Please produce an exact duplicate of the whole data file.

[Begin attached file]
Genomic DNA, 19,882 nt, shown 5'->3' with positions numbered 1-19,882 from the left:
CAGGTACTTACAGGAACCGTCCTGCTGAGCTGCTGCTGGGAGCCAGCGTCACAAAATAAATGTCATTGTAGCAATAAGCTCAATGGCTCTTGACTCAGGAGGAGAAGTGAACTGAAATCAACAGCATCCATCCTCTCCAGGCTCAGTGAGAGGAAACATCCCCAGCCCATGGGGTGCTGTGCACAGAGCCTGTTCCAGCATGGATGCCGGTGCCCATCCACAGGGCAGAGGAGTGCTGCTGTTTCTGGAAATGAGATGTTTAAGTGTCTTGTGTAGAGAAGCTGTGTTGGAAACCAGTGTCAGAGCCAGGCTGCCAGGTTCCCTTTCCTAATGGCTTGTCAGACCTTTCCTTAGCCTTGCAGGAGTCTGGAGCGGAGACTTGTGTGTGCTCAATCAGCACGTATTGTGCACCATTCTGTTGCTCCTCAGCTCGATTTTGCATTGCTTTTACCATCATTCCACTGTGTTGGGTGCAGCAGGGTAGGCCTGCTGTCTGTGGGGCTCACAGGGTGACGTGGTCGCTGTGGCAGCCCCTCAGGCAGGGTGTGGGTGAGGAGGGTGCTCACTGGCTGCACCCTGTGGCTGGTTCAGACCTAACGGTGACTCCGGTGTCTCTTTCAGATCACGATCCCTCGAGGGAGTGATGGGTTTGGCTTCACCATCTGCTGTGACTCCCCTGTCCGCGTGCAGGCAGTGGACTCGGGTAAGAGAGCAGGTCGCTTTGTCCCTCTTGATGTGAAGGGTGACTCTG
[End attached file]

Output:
Genomic DNA, 19,882 nt, shown 5'->3' with positions numbered 1-19,882 from the left:
CAGGTACTTACAGGAACCGTCCTGCTGAGCTGCTGCTGGGAGCCAGCGTCACAAAATAAATGTCATTGTAGCAATAAGCTCAATGGCTCTTGACTCAGGAGGAGAAGTGAACTGAAATCAACAGCATCCATCCTCTCCAGGCTCAGTGAGAGGAAACATCCCCAGCCCATGGGGTGCTGTGCACAGAGCCTGTTCCAGCATGGATGCCGGTGCCCATCCACAGGGCAGAGGAGTGCTGCTGTTTCTGGAAATGAGATGTTTAAGTGTCTTGTGTAGAGAAGCTGTGTTGGAAACCAGTGTCAGAGCCAGGCTGCCAGGTTCCCTTTCCTAATGGCTTGTCAGACCTTTCCTTAGCCTTGCAGGAGTCTGGAGCGGAGACTTGTGTGTGCTCAATCAGCACGTATTGTGCACCATTCTGTTGCTCCTCAGCTCGATTTTGCATTGCTTTTACCATCATTCCACTGTGTTGGGTGCAGCAGGGTAGGCCTGCTGTCTGTGGGGCTCACAGGGTGACGTGGTCGCTGTGGCAGCCCCTCAGGCAGGGTGTGGGTGAGGAGGGTGCTCACTGGCTGCACCCTGTGGCTGGTTCAGACCTAACGGTGACTCCGGTGTCTCTTTCAGATCACGATCCCTCGAGGGAGTGATGGGTTTGGCTTCACCATCTGCTGTGACTCCCCTGTCCGCGTGCAGGCAGTGGACTCGGGTAAGAGAGCAGGTCGCTTTGTCCCTCTTGATGTGAAGGGTGACTCTG